The dairy/boer cross theory about doing better for meat sales doesn't really get you the money you would on just a strictly meat goat breed. Although they do grow faster and better because there is more milk. The reason is the muscling and meat, dairy are not meaty or stocky so you loose your money when you sell because the goat is graded as prime, good, etc and dairy very rarely makes prime grade. Then there are buyers who do not want any dairy in the goat, there was a slaughterhouse here in AR for a bit that wanted meat goats strictly, no dairy or dairy mix at all. I will contradict that in a minute here with our experience this year though.

    Interestingly enough, this past year we made a PROFIT for the first time selling our dairy bucks, we managed to hit the market just right with 40 pound kids who were dam raised and grain fed, nice slick and sassy from that and good hay and minerals. Those buck kids sold for $1.10 a pound and I about fell over. But, you see, as Meg said, it depends on the market. There was a demand and the numbers were low so the prices were better. I've ben selling goats for meat every year now for almost 10 years and both dairy and a boer cross and this past yr we did really well. I hope the market holds, but it may not, seems to go in cycles. I haven't checked the USDA auction reports to see what goats are bringing now. When we sold in early June it was still holding well. As you near the holidays the price and demand gets better.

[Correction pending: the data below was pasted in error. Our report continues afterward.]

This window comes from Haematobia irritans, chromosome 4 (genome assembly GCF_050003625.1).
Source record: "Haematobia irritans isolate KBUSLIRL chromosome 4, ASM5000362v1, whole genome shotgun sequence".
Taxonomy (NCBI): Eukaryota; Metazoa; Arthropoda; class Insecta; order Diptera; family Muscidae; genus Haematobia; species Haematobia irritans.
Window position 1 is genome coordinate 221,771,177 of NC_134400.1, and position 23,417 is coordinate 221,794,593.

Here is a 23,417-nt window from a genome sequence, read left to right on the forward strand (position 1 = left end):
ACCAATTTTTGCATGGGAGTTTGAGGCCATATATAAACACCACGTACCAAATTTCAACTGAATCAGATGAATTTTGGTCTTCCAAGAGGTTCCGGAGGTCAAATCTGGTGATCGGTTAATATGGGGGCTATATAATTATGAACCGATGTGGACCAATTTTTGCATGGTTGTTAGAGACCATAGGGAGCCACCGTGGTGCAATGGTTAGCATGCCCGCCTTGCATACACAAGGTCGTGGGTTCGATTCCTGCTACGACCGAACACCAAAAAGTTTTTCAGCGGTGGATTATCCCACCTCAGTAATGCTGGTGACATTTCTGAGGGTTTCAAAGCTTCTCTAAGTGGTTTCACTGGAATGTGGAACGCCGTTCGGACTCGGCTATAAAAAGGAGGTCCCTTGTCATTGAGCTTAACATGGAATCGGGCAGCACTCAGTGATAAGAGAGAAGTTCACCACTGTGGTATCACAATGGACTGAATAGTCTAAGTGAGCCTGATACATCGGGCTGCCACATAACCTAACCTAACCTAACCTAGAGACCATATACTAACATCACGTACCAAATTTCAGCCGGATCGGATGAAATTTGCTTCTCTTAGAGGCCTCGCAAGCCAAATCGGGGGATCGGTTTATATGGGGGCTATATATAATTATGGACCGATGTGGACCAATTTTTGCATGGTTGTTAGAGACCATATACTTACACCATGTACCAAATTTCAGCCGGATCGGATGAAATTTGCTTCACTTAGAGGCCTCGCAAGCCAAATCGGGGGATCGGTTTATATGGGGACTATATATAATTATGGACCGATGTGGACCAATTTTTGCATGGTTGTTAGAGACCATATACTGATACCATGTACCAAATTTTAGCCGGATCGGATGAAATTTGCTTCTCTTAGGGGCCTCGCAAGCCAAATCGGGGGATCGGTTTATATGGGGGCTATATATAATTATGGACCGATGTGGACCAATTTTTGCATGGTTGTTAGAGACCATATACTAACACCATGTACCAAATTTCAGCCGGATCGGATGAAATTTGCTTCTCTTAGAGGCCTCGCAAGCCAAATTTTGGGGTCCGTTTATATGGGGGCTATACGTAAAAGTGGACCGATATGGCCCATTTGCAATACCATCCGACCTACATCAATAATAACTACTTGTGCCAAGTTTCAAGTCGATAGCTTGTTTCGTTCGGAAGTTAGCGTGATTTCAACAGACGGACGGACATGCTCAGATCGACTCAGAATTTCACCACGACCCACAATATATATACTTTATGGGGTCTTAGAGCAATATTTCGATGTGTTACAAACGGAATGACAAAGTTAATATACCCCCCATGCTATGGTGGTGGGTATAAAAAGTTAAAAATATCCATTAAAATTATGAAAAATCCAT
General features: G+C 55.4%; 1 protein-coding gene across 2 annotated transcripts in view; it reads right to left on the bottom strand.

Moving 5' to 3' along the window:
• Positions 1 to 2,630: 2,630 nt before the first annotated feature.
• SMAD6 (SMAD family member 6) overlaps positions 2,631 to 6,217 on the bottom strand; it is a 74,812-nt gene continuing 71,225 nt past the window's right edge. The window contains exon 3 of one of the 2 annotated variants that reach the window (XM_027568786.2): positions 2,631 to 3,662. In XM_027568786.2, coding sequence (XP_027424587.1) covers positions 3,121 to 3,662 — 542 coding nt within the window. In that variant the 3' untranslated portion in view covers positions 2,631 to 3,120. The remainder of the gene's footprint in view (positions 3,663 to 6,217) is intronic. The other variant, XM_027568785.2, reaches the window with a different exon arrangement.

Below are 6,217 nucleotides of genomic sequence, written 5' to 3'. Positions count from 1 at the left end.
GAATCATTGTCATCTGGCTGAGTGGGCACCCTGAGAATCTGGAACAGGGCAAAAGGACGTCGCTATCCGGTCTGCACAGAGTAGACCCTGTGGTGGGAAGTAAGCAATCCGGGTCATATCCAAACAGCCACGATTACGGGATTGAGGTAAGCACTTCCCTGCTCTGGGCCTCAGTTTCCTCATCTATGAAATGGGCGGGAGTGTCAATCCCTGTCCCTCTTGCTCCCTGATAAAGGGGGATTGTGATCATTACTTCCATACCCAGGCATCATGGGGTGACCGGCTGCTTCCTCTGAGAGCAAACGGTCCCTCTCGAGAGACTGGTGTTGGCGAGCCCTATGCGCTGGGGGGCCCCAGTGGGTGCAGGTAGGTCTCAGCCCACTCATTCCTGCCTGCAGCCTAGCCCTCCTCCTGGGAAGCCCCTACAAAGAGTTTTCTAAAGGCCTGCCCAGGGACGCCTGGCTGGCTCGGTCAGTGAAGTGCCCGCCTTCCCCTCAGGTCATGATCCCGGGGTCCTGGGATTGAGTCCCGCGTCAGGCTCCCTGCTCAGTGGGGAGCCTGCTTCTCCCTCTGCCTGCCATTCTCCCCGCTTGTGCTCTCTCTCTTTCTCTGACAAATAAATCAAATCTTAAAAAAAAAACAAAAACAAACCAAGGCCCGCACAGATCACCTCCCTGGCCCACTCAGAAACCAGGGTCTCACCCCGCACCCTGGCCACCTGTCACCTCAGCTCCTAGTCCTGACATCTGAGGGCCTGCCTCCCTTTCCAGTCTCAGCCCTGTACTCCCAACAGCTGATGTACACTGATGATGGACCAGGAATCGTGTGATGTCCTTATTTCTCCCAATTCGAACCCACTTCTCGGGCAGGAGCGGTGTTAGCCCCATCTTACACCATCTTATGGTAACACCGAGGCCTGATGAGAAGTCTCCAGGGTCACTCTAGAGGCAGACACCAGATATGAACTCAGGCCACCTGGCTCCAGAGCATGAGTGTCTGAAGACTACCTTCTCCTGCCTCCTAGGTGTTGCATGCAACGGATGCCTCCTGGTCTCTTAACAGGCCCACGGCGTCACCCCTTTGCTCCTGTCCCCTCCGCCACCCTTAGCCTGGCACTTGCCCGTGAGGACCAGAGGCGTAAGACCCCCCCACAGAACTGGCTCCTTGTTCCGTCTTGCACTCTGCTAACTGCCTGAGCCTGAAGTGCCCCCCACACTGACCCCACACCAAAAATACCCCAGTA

I don't forsee a lot of income potential in the goat meat market for the reasons Meg mentioned and my involvement in the meat goat market for the past 10 yrs almost. I've seen more busts than profits. A group of meat goat producers back east, which I was one of, formed a meat goat coop and tried to help increase our prices that way when it was time to sell. Still, with those contacts in place we were all at the mercy of the market and buyers. You have to work diligently to find the right sources to make the connections, its networking and being in the right place at the right time. I too tried the Boer goat for a possible way to make a profit off raising goats and like many, found it didn't work at the time, but that was yrs ago. I think its still the same today though.